1. A related series of studies have sought to unpack the dynamics of collabo-ration and to understand which features of peer productions support the cre-ation of higher quality content. This topic has been studied especially closelyin the case of Wikipedia, where particular organizational attributes, routines,norms, and technical features impact the quality of individual contributionsas well as the final, collaborative product.

      Benkler provides examples of studies that examined quality of content as a function of community norms, participant motives, and newbie abuse by experienced editors.

      Has Wikipedia learned anything from these studies? Have they adopted any recommended strategies for improvement? What are the design implications for addressing these issues.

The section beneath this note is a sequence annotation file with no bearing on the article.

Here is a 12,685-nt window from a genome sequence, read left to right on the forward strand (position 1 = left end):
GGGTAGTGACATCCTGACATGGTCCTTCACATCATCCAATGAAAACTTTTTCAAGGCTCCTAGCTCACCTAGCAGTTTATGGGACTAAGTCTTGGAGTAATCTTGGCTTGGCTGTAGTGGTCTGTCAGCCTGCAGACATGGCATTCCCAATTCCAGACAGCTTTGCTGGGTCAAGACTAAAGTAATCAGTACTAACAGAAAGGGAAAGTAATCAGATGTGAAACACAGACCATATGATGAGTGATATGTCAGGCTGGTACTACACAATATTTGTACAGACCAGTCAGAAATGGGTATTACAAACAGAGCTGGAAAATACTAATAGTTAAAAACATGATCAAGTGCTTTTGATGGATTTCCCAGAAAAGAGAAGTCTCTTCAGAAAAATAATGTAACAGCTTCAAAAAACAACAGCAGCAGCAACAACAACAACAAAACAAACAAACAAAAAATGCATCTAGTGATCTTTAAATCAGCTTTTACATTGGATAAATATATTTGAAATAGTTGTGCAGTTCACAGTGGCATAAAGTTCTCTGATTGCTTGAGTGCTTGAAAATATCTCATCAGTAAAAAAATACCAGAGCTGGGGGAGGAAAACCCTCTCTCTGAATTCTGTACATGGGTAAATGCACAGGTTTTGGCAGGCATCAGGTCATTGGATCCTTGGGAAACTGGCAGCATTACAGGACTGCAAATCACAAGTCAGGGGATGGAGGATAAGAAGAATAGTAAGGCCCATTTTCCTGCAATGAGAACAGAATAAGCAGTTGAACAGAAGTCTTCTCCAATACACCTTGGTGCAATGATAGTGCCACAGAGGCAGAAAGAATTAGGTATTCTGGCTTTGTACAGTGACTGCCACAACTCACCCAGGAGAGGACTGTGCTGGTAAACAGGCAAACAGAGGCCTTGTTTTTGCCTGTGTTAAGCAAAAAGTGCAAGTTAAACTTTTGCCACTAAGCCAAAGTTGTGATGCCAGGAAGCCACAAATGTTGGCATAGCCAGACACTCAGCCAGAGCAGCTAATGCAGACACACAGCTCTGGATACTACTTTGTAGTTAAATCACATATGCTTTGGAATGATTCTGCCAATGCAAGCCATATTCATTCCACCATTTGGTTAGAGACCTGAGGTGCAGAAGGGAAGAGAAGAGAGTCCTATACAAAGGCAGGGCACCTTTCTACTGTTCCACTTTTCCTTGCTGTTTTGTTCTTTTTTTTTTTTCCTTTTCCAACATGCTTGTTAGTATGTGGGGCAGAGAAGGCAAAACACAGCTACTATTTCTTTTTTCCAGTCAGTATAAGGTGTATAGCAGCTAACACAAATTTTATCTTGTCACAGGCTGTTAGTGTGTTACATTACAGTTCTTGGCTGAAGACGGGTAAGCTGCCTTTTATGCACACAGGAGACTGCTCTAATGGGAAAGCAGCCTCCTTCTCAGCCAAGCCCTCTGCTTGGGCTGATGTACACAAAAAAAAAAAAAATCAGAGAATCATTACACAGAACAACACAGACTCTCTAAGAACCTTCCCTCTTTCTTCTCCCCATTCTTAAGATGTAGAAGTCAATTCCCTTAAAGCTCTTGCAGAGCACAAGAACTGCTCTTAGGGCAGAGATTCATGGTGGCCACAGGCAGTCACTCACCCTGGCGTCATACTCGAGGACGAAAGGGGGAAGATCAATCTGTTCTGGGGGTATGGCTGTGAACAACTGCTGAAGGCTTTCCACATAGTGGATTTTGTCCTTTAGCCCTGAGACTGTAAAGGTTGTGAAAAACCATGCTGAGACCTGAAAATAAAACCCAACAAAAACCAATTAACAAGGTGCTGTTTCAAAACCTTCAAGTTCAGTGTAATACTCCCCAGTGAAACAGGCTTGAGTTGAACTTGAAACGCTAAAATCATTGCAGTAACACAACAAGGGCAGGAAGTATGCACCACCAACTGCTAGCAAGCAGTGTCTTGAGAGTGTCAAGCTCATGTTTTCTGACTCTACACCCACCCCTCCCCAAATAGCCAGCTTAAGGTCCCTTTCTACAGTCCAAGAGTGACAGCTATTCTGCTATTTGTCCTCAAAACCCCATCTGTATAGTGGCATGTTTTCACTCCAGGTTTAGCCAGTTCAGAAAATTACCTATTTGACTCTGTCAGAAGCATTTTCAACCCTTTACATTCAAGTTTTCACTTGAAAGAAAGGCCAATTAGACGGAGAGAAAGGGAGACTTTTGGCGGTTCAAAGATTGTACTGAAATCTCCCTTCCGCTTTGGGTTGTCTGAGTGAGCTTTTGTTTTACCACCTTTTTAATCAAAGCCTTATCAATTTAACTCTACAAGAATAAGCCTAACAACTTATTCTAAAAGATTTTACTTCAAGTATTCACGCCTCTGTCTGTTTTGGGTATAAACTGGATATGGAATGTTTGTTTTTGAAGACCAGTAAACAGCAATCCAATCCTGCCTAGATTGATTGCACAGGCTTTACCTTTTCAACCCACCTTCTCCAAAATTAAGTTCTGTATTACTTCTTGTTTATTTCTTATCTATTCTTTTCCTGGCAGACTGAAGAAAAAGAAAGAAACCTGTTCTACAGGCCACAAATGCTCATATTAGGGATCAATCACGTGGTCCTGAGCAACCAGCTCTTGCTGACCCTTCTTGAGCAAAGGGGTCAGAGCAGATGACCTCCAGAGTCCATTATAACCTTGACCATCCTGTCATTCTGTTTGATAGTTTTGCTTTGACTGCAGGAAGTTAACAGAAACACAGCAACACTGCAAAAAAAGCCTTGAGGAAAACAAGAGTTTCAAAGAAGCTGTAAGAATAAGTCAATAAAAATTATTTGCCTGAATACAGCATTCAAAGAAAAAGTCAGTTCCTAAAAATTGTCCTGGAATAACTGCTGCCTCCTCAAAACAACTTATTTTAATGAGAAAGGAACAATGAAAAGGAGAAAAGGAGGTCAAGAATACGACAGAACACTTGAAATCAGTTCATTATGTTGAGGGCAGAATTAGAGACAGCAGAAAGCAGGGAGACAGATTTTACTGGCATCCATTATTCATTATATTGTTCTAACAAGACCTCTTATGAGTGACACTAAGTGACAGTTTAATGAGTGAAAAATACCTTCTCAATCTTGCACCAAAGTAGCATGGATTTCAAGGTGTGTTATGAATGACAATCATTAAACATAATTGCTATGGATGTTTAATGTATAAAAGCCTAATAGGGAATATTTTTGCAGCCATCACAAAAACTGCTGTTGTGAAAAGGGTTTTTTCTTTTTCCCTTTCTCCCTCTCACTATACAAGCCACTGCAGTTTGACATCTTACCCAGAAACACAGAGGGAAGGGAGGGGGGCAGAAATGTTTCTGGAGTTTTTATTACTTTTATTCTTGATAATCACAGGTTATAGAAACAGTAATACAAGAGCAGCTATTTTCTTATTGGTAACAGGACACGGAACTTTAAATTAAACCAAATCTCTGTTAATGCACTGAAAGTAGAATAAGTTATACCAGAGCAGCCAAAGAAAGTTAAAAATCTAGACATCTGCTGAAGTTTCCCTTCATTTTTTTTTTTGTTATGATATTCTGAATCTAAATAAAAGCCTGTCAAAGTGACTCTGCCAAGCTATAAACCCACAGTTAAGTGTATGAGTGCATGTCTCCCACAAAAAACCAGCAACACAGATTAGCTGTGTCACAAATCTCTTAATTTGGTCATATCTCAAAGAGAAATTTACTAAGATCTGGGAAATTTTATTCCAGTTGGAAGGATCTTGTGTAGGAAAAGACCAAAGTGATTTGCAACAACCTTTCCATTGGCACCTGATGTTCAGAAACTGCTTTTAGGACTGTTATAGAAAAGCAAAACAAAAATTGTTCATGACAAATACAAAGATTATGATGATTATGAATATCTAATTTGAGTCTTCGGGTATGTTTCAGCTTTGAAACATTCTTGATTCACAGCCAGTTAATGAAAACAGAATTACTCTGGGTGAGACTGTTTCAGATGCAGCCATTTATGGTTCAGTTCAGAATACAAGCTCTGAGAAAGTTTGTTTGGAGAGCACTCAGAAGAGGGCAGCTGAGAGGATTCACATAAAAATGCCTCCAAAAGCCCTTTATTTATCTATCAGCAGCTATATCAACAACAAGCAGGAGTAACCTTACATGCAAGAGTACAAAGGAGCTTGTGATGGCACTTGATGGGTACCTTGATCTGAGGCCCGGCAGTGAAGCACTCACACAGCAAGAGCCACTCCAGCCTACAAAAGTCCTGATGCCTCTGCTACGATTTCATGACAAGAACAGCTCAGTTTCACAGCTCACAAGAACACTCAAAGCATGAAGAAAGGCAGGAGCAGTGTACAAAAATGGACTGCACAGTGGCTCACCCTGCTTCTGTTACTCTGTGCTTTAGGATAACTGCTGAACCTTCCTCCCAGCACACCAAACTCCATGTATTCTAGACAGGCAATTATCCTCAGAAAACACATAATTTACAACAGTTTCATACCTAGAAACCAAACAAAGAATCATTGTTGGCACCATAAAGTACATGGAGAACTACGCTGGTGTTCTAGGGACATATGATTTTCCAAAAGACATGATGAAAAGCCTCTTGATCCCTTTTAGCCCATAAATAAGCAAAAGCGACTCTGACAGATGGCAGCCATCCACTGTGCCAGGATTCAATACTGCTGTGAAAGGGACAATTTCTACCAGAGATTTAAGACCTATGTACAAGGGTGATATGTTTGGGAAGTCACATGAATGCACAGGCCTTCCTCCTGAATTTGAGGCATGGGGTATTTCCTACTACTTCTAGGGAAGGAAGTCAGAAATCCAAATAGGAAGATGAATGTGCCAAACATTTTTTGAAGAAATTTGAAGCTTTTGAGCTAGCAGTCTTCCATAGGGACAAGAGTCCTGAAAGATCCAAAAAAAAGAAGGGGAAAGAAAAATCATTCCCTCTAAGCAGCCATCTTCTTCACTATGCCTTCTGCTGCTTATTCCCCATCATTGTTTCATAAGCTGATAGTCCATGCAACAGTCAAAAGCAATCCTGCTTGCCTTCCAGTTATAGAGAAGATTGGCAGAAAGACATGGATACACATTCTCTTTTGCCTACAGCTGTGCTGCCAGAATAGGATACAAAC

More here from INFO 5501 reading responses:

      https://drive.google.com/drive/folders/1H0_DTmOspYZ3EwDJGVkBU2RaFeiibr6w?ogsrc=32

    2. Just as peer produced goods vary in their nature and form, there is alsoenormous variation between and within projects in terms of the dimensionsalong which quality might be evaluated. In the case of Wikipedia, scholarshave assessed the encyclopedia in terms of factual accuracy, scope of coverage,political bias, expert evaluation, and peer evaluation – often drawing differentconclusions about the quality of Wikipedia or particular articles.

      The quality of Wikipedia articles can vary considerably. Studies point to uneven socioeconomic/cultural/gender/language representation with the ranks of editors.

      The consensus view is that Wikipedia topics are driven by editor interests which results in variations in coverage.

  11. Jul 2018
    1. The Six Corners store, like more than 100 other Sears locations, is owned by Seritage Growth Properties, a real estate company controlled by Sears Holdings CEO Eddie Lampert. Seritage, which is publicly traded, has a market value nearly 10 times greater than Sears Holdings.

      Interesting to see the interaction between Sears Holdings and Seritage. The value is apparently all in the real estate.